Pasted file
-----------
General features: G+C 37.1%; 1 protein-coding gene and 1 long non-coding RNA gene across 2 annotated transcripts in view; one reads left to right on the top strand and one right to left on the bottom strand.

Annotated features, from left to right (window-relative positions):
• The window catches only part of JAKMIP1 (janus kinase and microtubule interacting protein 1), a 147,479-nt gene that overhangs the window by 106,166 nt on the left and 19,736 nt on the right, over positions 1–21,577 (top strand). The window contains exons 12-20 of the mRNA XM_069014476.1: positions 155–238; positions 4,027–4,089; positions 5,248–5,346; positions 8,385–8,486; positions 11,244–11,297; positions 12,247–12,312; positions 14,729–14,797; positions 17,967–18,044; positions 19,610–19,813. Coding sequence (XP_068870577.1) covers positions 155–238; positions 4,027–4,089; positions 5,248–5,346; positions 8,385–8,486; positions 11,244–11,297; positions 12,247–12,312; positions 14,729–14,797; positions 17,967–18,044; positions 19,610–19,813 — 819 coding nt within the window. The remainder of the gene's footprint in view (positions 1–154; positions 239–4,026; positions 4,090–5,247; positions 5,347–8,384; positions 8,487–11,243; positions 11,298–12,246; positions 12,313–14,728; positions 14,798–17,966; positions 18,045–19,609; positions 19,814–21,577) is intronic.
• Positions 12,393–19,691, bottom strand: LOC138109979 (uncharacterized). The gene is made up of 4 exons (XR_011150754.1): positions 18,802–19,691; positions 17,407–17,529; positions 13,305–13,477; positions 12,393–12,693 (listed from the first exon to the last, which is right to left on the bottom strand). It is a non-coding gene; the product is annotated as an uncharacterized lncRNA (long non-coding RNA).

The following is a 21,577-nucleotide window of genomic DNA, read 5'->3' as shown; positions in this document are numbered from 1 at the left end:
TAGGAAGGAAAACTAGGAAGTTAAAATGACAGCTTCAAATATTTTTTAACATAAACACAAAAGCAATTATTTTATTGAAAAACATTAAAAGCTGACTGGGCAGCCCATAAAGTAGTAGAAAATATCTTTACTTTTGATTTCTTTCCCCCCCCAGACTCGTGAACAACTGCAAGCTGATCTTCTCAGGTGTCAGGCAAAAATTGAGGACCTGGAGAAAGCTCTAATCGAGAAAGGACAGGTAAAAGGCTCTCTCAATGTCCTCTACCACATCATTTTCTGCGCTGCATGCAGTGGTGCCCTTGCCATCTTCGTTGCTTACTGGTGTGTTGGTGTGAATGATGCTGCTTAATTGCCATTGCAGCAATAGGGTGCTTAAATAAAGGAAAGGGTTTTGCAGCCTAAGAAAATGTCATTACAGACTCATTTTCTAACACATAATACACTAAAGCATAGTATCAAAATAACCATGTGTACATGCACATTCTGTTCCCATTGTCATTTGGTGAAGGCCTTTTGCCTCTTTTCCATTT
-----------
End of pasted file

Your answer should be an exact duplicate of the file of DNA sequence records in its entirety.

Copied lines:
General features: G+C 37.1%; 1 protein-coding gene and 1 long non-coding RNA gene across 2 annotated transcripts in view; one reads left to right on the top strand and one right to left on the bottom strand.

Annotated features, from left to right (window-relative positions):
• The window catches only part of JAKMIP1 (janus kinase and microtubule interacting protein 1), a 147,479-nt gene that overhangs the window by 106,166 nt on the left and 19,736 nt on the right, over positions 1–21,577 (top strand). The window contains exons 12-20 of the mRNA XM_069014476.1: positions 155–238; positions 4,027–4,089; positions 5,248–5,346; positions 8,385–8,486; positions 11,244–11,297; positions 12,247–12,312; positions 14,729–14,797; positions 17,967–18,044; positions 19,610–19,813. Coding sequence (XP_068870577.1) covers positions 155–238; positions 4,027–4,089; positions 5,248–5,346; positions 8,385–8,486; positions 11,244–11,297; positions 12,247–12,312; positions 14,729–14,797; positions 17,967–18,044; positions 19,610–19,813 — 819 coding nt within the window. The remainder of the gene's footprint in view (positions 1–154; positions 239–4,026; positions 4,090–5,247; positions 5,347–8,384; positions 8,487–11,243; positions 11,298–12,246; positions 12,313–14,728; positions 14,798–17,966; positions 18,045–19,609; positions 19,814–21,577) is intronic.
• Positions 12,393–19,691, bottom strand: LOC138109979 (uncharacterized). The gene is made up of 4 exons (XR_011150754.1): positions 18,802–19,691; positions 17,407–17,529; positions 13,305–13,477; positions 12,393–12,693 (listed from the first exon to the last, which is right to left on the bottom strand). It is a non-coding gene; the product is annotated as an uncharacterized lncRNA (long non-coding RNA).

The following is a 21,577-nucleotide window of genomic DNA, read 5'->3' as shown; positions in this document are numbered from 1 at the left end:
TAGGAAGGAAAACTAGGAAGTTAAAATGACAGCTTCAAATATTTTTTAACATAAACACAAAAGCAATTATTTTATTGAAAAACATTAAAAGCTGACTGGGCAGCCCATAAAGTAGTAGAAAATATCTTTACTTTTGATTTCTTTCCCCCCCCAGACTCGTGAACAACTGCAAGCTGATCTTCTCAGGTGTCAGGCAAAAATTGAGGACCTGGAGAAAGCTCTAATCGAGAAAGGACAGGTAAAAGGCTCTCTCAATGTCCTCTACCACATCATTTTCTGCGCTGCATGCAGTGGTGCCCTTGCCATCTTCGTTGCTTACTGGTGTGTTGGTGTGAATGATGCTGCTTAATTGCCATTGCAGCAATAGGGTGCTTAAATAAAGGAAAGGGTTTTGCAGCCTAAGAAAATGTCATTACAGACTCATTTTCTAACACATAATACACTAAAGCATAGTATCAAAATAACCATGTGTACATGCACATTCTGTTCCCATTGTCATTTGGTGAAGGCCTTTTGCCTCTTTTCCATTT